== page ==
His wife, Sherri Frances Foote (nee Todd) was diagnosed with advanced brain cancer in 2008, and despite two surgeries, radiation and chemotherapy died in his arms April 27, 2012. The couple have two children.

Film criticEdit

His work as a critic continued, writing for the syndicated Metroland Organization, Toronto Life and Fashion,[1] and various websites. His reviews and criticisms receive attention in Canada, where he has shared such as his own Academy Awards predictions.[4] In addition, Foote was a member of InContention as their Toronto International Film Festival critic until February 2010. He then moved to The Awards Circuit, where he continued to cover TIFF and introduced Historical Circuit to their regular columns. He resigned in 2013.

Over the course of his career as a film critic he has interviewed Robert Duvall, Meryl Streep, Clint Eastwood, Viggo Mortensen, Sally Field, Tom Cruise, Helen Hunt, Heath Ledger, Cate Blanchett, Paul Newman, Martin Scorsese, Francis Coppola and Sofia Coppola, Nicolas Cage, Sean Penn, Bruce Willis, Robert Carlyle, Jessica Lange, George Clooney, Tom Hanks, Al Pacino, Dustin Hoffman, Robert De Niro, Holly Hunter, Donald Sutherland, Quentin Tarantino, Charlize Theron, Amy Adams, John Boorman, Peter Jackson, Mickey Rourke, Johnny Depp, and the Coen brothers to name a few.

Foote created his own website, Footeandfriendsonfilm.com in 2018 where he serves as CEO and Senior Film Critic. The writers with him on the site are Alan Hurst, Nicholas Maylor and Craig Leask.

AuthorEdit

In 2007 he was contracted by the Greenwood Publishing Group in the United States to write a biography of director Clint Eastwood, Clint Eastwood: Evolution of a Filmmaker,[5] published in 2010. He has since written a massive study on the films of Steven Spielberg, which will be published in 2020 and The Great American Films of the Seventies. He has recently agreed to write a study of the films of Martin Scorsese.[citation needed]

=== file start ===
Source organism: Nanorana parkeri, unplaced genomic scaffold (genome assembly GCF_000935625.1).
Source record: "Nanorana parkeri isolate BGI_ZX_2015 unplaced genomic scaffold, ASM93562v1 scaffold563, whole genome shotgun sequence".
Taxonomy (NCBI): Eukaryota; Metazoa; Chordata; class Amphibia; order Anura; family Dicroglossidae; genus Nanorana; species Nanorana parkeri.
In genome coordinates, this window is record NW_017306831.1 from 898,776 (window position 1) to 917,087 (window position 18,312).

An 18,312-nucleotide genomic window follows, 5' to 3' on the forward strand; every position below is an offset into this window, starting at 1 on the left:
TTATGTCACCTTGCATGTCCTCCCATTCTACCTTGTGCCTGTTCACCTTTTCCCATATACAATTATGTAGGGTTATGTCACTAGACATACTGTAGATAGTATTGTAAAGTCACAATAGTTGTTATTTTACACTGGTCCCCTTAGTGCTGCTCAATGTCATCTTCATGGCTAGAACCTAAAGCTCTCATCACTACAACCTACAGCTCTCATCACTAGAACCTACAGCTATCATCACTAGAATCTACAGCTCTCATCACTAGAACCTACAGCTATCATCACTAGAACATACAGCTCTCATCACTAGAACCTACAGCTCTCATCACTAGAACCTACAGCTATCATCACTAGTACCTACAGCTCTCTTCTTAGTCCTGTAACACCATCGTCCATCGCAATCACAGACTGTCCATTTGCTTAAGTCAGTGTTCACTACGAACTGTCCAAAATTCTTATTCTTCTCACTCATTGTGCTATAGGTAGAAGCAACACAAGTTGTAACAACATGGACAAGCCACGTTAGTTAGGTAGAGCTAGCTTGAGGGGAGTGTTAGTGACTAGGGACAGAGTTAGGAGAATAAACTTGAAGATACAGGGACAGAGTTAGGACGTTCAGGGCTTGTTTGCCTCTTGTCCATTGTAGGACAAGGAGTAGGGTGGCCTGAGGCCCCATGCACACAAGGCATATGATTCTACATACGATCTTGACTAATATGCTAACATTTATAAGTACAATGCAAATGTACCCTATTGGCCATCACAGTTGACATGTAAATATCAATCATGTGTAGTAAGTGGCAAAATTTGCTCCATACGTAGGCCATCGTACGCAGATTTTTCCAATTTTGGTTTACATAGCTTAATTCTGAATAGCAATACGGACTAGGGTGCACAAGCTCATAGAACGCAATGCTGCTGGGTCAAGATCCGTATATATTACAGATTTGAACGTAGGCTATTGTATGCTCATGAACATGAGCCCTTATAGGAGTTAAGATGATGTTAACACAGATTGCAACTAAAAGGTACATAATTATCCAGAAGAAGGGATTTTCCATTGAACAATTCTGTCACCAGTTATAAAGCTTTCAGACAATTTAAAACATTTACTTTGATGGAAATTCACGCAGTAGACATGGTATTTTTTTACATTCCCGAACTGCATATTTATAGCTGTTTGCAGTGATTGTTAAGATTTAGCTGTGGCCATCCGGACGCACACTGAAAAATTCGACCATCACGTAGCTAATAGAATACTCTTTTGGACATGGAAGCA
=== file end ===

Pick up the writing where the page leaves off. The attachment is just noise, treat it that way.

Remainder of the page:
BibliographyEdit

  • Clint Eastwood: Evolution of a Filmmaker ISBN 0-313-35247-X
  • Steven Spielberg: The Director and the Films ISBN 0-313-35694-7

ReferencesEdit

  1. ^ a b c d e "Passion for film started his career". Hailifax Metro. metronews.ca. August 13, 2007. Retrieved 26 July 2010.[permanent dead link]
  2. ^ Hanes, Tracey (November 18, 1993). "Cable TV movie show is poised on brink of provincial stardom Oshawa show highlights duo's love of films". Toronto Star. pqasb.pqarchiver.com. Retrieved 26 July 2010.
  3. ^ Vlessing, Etan (July 10, 2008). "Rogers cancels Reel to Real". Playback. playbackonline.ca. Retrieved 26 July 2010.
  4. ^ Foote, John H. (December 29, 2004). "The Best Performances of 2004". Hollywood North Magazine. hnmag.ca. Archived from the original on 6 July 2011. Retrieved 26 July 2010.
  5. ^ Foote, John H. (2008). Clint Eastwood: evolution of a filmmaker. Modern filmmakers. Praeger. ISBN 0-313-35247-X.

External linksEdit